Ulcerative colitis is a common inflammatory disease of the colon characterized by inflammation and ulceration of the large bowel and rectum. The condition impairs the ability of the large bowel to absorb water which results in diarrhea, the main symptom of the condition.
Ulcerative colitis is a relapsing and remitting condition, meaning symptoms can die down for long periods but then flare-up from time to time. These flare-ups can be sudden and severe. During a period of relapse, symptoms may include bloody diarrhea, abdominal pain and a sudden urge to defecate. Other symptoms include wind, loss of appetite, weight loss, fever and fatigue.
Currently, there is no cure for the condition apart from surgery. However, certain treatments such as corticosteroids or immunosuppressants may be used to ease symptoms by reducing inflammation. Surgery for severe ulcerative colitis that does not respond to treatment involves completely removing the large bowel and re-routing the small bowel so that waste can still be expelled. This procedure is called a colectomy.
In the UK, the incidence of ulcerative colitis is around 1 in 500 and the condition is equally common among males and females. Symptoms can develop at any age, but onset usually occurs between 15 and 30 years of age.
There is still a large unmet medical need for the treatment of ulcerative colitis, despite recent improvements in the understanding of the pathogenic mechanisms of ulcerative colitis.
On July 25th, 2022, a new study perspective called “SLFN11’s surveillance role in protein homeostasis” was published in Volume 9 of Oncoscience.
A team of researchers at Sweden’s Karolinska Institutet studied how specific immune cells known as innate lymphoid cells (ILCs), which play a role in inflammatory bowel disease (IBD), evolve into mature cells.
Research in recent years has demonstrated the diverse roles that gut bacteria can play in health and disease, but what about contributions from viruses, which, like bacteria, perpetually reside within the human intestine?
Bile acids made by the liver have long been known for their critical role in helping to absorb the food we ingest.
Around 500,000 people in the UK live with Inflammatory Bowel Disease (IBD), a life-long, chronic condition characterized by sporadic bouts of gut inflammation causing debilitating symptoms.
Ulcerative colitis is an inflammatory bowel disease (IBD) that causes inflammation and ulcers (sores) in the digestive tract. Ulcerative colitis affects the innermost lining of the colon and rectum.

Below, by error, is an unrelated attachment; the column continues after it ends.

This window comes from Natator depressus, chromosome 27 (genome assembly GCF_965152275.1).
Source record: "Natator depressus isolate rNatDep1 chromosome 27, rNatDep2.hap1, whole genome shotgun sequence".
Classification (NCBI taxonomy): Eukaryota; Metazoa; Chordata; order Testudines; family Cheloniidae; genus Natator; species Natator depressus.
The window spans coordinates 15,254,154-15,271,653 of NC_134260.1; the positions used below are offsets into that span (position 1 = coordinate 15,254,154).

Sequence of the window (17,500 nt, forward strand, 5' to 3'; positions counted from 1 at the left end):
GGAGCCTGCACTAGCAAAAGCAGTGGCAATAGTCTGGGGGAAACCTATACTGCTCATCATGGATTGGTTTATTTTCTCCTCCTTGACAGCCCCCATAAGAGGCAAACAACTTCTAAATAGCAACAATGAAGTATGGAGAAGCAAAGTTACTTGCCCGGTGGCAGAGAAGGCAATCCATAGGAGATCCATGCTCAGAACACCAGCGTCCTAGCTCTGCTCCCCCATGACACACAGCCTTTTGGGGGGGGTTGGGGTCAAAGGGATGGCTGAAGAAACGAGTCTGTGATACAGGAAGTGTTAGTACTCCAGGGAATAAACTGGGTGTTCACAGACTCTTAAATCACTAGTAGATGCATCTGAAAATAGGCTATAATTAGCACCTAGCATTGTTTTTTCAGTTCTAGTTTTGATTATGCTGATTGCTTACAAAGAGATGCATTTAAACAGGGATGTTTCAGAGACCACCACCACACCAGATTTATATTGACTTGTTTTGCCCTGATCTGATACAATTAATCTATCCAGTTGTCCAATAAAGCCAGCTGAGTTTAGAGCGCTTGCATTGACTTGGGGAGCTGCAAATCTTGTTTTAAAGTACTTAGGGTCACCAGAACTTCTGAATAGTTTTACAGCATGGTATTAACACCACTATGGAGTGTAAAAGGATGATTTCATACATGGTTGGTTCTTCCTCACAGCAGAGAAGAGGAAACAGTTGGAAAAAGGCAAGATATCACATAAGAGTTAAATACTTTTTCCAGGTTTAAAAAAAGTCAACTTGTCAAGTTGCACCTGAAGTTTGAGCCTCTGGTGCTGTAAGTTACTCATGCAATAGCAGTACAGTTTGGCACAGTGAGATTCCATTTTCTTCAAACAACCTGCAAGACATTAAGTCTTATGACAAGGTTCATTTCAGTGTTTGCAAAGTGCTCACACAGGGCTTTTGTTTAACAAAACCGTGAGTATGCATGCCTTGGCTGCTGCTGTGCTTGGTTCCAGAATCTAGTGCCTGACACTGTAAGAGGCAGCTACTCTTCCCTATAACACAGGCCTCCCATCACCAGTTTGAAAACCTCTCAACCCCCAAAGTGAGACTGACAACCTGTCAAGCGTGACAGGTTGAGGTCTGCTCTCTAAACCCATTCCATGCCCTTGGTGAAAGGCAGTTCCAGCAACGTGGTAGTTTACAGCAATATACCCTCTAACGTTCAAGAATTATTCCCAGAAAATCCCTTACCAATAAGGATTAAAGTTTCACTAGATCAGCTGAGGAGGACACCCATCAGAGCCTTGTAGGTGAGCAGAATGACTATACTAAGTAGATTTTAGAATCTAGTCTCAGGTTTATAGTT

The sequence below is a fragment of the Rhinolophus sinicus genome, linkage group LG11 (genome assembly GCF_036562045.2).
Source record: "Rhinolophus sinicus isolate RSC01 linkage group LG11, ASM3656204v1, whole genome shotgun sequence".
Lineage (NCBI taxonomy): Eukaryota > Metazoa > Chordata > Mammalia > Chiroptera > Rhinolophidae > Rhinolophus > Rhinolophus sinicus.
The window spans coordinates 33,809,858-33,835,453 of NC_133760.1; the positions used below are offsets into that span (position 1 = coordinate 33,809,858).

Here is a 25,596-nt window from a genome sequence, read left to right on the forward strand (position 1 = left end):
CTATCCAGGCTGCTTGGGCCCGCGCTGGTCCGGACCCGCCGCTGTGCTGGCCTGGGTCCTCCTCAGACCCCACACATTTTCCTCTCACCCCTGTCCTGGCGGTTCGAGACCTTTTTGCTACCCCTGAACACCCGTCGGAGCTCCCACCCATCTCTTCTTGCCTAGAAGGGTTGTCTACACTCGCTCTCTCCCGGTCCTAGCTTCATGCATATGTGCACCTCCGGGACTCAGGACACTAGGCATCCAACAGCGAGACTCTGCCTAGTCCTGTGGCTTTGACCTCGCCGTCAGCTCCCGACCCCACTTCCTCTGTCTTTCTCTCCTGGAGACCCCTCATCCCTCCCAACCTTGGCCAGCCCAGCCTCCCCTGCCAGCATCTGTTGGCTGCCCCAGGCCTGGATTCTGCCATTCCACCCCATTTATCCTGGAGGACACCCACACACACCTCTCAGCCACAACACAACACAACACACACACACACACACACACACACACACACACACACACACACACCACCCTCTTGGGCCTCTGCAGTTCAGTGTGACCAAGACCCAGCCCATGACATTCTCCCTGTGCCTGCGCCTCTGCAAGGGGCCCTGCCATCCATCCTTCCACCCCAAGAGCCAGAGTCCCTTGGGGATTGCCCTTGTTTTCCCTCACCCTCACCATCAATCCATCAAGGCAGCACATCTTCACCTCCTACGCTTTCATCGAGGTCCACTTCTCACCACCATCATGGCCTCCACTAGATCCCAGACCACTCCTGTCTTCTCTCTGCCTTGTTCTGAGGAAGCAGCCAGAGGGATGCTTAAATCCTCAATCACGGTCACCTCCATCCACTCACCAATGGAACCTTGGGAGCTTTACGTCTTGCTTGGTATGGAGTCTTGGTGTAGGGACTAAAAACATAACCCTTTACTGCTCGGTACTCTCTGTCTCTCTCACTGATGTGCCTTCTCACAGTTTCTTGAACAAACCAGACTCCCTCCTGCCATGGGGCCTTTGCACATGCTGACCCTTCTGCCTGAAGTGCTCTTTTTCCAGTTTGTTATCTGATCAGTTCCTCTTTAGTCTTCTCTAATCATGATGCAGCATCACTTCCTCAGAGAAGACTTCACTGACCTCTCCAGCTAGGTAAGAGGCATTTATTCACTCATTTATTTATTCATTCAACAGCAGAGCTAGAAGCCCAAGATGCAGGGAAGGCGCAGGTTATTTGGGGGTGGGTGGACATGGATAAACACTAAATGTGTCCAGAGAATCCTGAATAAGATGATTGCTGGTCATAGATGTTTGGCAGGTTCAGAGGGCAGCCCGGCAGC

An international team led by the Case Western Reserve University School of Medicine has discovered novel properties of the protein Gasdermin B that promotes repair of cells lining the gastrointestinal tract in people with chronic inflammatory disorders like Crohn's disease and ulcerative colitis.
Microplastics -; tiny pieces of plastic less than 5 mm in length –– are everywhere, from bottled water to food to air. According to recent estimates, people consume tens of thousands of these particles each year, with unknown health consequences.
A grant from the Novo Nordisk Foundation of up to 300 million euro now enables the establishment of a major international research center focused on stem cell medicine.
The cliché "you are what you eat" has been used for hundreds of years to illustrate the link between diet and health. Now, an international team of researchers has found the molecular proof of this concept, demonstrating how diet ultimately affects immunity through the gut microbiome.
Scientists from the Francis Crick Institute unraveled a basic role of glial cells in the nervous system of the gut in retaining a healthy intestine.
A new study reported in Nature Communications shows that a consortium of bacteria, developed to complement lacking or poorly represented functions in the imbalanced microbiome of inflammatory bowel disease (IBD) patients, inhibited and treated chronic immune-mediated colitis in humanized mouse models.
More Canadians suffer from inflammatory bowel disease (IBD) than anywhere else in the world, yet current treatments often have debilitating side effects and are not always effective.
For all their importance as a breakthrough treatment, the cancer immunotherapies known as checkpoint inhibitors still only benefit a small minority of patients, perhaps 15 percent across different types of cancer. Moreover, doctors cannot accurately predict which of their patients will respond.
Scientists from the Lerner Research Institute at Cleveland Clinic have designed an innovative, patient-derived model of ulcerative colitis that will help scale up studies into new therapies for chronic inflammatory bowel disease.
A potential preventive treatment for Crohn's disease, a form of inflammatory bowel disease, has been demonstrated in a mouse model and using immune-reactive T cells from patients with Crohn's disease.
A Rutgers study has discovered that vitamin D regulates calcium in a section of the intestine that previously was thought not to have played a key role.
Using sophisticated 3D genomic mapping and integrating with public data resulting from genome-wide association studies (GWAS), researchers at Children's Hospital of Philadelphia (CHOP) have found significant genetic correlations between inflammatory bowel disease (IBD) and stress and depression.
Severe ulcerative colitis - a form of inflammatory bowel disease (IBD) - has been linked to a newly-discovered strain of oral bacteria, a study led by UNSW Sydney has found.